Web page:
Peter Macfarlane Shankland
Centenary - June 15th 2001
by his son, Michael Shankland
Peter Macfarlane Shankland, M.B.E
Born: Highgate, London, 1901
Died: Poole, Dorset, 1995
Writing a commemoration of my father's life is an honour. This is a strictly personal account; my father had four children: John and Catherine were from his marriage to Janet Shankland, nee Gunn, (who died in 1989), while myself and my brother David were from his marriage to Marion Shankland nee Ehlers (who died in 1997). Moreover my father had other close relatives and friends and acquaintances that have different, but still treasured, memories of him. I am aware that I have no exclusive right to present a centenary.
My father's family was from Strathclyde, though he was born in Highgate, North London, on 15th June 1901. He had a varied career and a distinguished war record, made some impressive documentaries, and finally wrote a series of historical books. Into his 80s and 90s he carried on writing and working at his antiquarian book business, conducted from the Georgian family home in Poole, Dorset. He was particularly proud of his Word-Processor and seemed to have little difficulty, in his 90s, in learning how to use it. I remember his overall love of life, his optimism, and his incredible interest in History, Current Affairs and Spirituality. My father also had the ability to forge his own independent opinions, and to strive hard to make the most out of every single moment of the day. The latter gift made him take delight in a Summer's day, an interesting conversation, the flowers in the garden, and to never underestimate the joys that life had to offer.
My father saw some of the innovations and the horrors of the 20th century. He worked in the film industry in the late 1920s in the United States. On returning to Britain and finding his own film projects seemed unable to gain backing, my father received an offer of travelling to the Soviet Union with Albert Coates, the internationally acclaimed orchestra conductor, in 1931. The first hand experiences of Communism were harrowing: I can remember my father telling me of the hoarding boasting of how many million kulaks (peasants who might own a cow or small strip of land) had been liquidated. A memory to haunt him for the rest of his life was of walking down a side street and being suddenly surrounded by dozens of citizens kneeling on the ground begging for bread, in this country which had once been renowned for its grain exports. This scene would give my father nightmares in future years, but also make him sceptical of so called 'intellectual' opinion which opted out of confronting the brutal reality of totalitarian government.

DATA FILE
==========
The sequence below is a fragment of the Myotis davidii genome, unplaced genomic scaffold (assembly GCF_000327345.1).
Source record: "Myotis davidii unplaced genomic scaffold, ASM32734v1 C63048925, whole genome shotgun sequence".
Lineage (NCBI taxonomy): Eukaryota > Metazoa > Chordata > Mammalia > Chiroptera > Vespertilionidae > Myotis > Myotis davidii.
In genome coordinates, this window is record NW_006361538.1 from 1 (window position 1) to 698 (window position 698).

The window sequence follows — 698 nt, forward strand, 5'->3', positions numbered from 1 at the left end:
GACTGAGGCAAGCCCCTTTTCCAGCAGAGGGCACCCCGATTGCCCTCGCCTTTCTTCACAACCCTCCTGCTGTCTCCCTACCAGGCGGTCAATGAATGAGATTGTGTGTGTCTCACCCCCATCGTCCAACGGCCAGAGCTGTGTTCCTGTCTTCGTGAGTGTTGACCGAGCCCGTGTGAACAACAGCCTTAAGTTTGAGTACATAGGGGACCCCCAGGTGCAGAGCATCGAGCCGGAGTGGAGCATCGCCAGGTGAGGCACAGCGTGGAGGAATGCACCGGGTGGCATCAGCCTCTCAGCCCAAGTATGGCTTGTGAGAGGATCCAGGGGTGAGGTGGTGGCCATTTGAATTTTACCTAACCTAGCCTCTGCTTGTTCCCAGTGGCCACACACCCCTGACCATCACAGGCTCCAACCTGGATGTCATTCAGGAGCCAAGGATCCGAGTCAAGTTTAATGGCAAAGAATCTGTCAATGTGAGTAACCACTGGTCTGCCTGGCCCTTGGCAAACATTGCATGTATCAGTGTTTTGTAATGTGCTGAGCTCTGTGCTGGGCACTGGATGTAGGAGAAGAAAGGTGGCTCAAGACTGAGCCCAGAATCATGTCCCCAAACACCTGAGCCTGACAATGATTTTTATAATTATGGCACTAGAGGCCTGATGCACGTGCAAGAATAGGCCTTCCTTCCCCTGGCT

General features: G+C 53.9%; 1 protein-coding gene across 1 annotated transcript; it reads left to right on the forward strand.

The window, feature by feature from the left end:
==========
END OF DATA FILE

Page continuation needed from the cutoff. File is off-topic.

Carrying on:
In the mid 1930s my father had spells of work in Germany and Britain. Whilst working at a film studio in Germany he witnessed a visit made by Dr. Goebbels and his entourage. His first hand experiences of seeing the Soviet system and National Socialism made him fear a possible war should the two monoliths ever combine. On his trips back to London he had befriended an Indian medical student, Pushpa, whom he married in 1934, to the dismay of some of his immediate family, though with the full support of his younger brother John. As the 1930s unfolded my father still seemed to be fearing war. Unlike many of his generation he was not at all moved by the Spanish Civil War. I remember discussing this subject with him, and learning that his opinion at the time was that although the fascist military had rebelled, the Communists were in fact days away from launching an uprising in Spain. On August 22nd 1939 the Nazi-Soviet pact was signed.
My father described his attitude to war in his own words:
I had no desire to kill anybody; neither did I want to leave all the dirty work to others. If everyone opted out on religious grounds, who was going to tackle the man with the bloody axe? He was still only in our neighbour's house, but he was getting uncomfortably close.
Again, from remembering conversations, I can recall that my father could not accept pacifism on the grounds that it was selfish, a pacifist was relying on other people to kill and to die for him. Yet it was his reluctance to take human life that drew him to minesweeping, which he saw as saving life.
As I approach my own 40th birthday, I compare my life with my father's. It is so easy to use the expression 'The War' - this event which was to fundamentally alter humanity's collective destiny. As I wonder how to treat myself for my 40th birthday, my father, at the same time in his life, was wondering if Britain really could survive the next few months without being invaded by the Nazis. This great tempest which burst in to my father's world cost him dearly. Amongst the war dead was his brother John, whom he loved the most out of all his family. In the tumult of war he did not even have the opportunity to mourn properly, but I remember him telling me how, on the first day of Peace, he managed to find somewhere quiet and wept for hours to think that John had not managed to see the end of the War. His marriage to Pushpa did not last the course of the war.